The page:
FEATURE: Trust appeals for more volunteers to get in touch

They are described as '˜worth their weight in gold' and Pilgrim Hospital needs more of them '“ volunteers.

The organisation responsible for the site, the United Lincolnshire NHS Hospitals Trust (ULHT), is appealing for people willing to give up their time in supporting the staff there to get in touch.

The trust has almost 300 volunteers on its books countywide, but numbers at the Pilgrim are not as deep as the trust would like.

“It is a difficult area to get volunteers to come on board,” said voluntary services manager Andy Tysoe, who nonetheless is optimistic the help is out there.

“I’m convinced there are just as many good human beings in the Boston area as there are anywhere else in the world,” he added.

Volunteers provide a range of support, including befriending patients, supporting them with their meals, sharing in activities and helping with general duties on wards, in outpatient departments, or in administration.

“It’s about complementing the service that clinical staff provide,” said Andy.

Among those currently complementing the service is Wyn James, 75, from Spalding.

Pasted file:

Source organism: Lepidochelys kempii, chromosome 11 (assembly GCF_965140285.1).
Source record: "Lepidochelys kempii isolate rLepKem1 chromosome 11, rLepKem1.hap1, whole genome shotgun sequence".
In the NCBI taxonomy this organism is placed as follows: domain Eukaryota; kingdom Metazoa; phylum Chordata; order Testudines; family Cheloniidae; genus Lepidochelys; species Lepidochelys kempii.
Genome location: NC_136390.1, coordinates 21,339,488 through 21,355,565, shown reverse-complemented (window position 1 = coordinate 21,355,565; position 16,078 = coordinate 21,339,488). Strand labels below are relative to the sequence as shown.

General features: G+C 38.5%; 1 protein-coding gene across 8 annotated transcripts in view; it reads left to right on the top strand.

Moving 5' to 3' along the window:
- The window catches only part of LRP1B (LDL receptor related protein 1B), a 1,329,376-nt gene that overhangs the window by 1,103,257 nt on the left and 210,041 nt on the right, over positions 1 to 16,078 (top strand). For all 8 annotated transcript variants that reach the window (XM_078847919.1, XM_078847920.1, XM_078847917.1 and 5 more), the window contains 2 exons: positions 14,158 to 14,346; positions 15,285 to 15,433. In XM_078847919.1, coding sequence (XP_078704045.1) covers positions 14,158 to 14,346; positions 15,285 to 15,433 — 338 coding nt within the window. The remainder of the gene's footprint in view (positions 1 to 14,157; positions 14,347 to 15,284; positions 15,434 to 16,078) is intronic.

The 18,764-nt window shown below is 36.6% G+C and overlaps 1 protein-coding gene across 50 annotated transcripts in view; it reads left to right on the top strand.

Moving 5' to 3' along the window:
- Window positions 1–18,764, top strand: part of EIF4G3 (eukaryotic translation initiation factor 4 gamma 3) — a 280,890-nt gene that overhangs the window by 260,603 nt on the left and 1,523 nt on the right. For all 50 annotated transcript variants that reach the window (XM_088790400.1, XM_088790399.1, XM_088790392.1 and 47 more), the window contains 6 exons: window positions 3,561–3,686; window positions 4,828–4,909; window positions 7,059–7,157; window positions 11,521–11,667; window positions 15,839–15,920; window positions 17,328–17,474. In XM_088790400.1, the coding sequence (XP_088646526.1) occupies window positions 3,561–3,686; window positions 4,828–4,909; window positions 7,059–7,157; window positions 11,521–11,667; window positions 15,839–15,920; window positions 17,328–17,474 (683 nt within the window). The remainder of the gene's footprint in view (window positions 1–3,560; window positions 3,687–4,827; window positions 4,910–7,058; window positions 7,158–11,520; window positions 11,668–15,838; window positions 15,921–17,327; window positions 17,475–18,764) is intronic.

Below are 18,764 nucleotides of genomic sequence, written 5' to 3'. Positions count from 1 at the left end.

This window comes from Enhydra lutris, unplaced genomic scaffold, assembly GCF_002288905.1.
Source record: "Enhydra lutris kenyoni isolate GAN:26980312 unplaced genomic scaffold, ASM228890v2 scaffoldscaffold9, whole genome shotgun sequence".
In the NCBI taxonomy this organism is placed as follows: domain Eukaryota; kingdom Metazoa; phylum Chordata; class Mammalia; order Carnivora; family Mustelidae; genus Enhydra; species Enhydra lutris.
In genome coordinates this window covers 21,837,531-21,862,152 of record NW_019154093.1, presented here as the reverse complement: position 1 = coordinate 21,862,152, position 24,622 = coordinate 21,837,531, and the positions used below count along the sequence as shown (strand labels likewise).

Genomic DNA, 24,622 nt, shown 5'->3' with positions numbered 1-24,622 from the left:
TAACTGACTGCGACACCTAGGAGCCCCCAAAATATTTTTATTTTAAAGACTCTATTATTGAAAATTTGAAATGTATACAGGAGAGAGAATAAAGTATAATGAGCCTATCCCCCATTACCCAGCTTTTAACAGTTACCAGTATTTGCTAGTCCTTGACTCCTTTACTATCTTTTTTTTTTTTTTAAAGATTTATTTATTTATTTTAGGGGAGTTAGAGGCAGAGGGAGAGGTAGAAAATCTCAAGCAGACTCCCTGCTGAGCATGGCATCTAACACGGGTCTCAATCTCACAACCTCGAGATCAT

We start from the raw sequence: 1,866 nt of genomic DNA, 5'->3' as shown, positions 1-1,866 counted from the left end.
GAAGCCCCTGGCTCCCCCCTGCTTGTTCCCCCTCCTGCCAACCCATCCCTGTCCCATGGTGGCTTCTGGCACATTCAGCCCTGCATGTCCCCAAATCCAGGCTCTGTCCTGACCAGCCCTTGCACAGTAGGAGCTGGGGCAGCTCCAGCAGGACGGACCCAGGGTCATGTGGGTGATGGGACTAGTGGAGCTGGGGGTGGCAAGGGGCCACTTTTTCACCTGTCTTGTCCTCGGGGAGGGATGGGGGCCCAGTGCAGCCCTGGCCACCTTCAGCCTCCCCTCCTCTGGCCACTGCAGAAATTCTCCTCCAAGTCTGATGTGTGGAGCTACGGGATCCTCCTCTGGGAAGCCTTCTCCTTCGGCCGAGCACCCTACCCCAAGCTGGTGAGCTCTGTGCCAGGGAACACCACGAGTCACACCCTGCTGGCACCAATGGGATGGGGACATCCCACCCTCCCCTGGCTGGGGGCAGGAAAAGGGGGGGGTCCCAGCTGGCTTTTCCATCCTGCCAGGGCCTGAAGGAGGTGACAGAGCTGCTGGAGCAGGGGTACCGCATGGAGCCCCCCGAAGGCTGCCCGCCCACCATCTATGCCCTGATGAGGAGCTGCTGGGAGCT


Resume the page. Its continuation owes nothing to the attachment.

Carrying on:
Wyn (who is nominated for volunteer of the year in this year’s ULHT staff awards) contributes two hours a week to the orthopaedic trauma ward 3B.

She said her time there varies from supporting patients with their meals to simply having a chat with them.

“I just like helping people,” she said. “It’s amazing who you meet and what stories they have got.”

She described volunteering as a rewarding experience.

“They say to me ‘thank you for stopping by and talking to me, you have really cheered me up’,” she said.

However, the rewards do not stop there.

“Health wise, it must help the patients get better quicker so they can get home quicker,” she said. “There is a knock-on effect to everybody.”

Ward sister Becky Taylor said volunteers are ‘worth their weight in gold’, saying they can provide the type of extra attention staff would like to give to all patients, but are not always able to do so due to pressures on their time.

Andy said volunteers do not need to be from a health background and that opportunities exist off wards as well as on.

He said: “The most important thing it to be a decent, caring human being and a good listener.”

Anyone interested in volunteering should go online at www.ulh.nhs.uk/jobs/volunteering or call 01522 512512 and ask for the voluntary services department.

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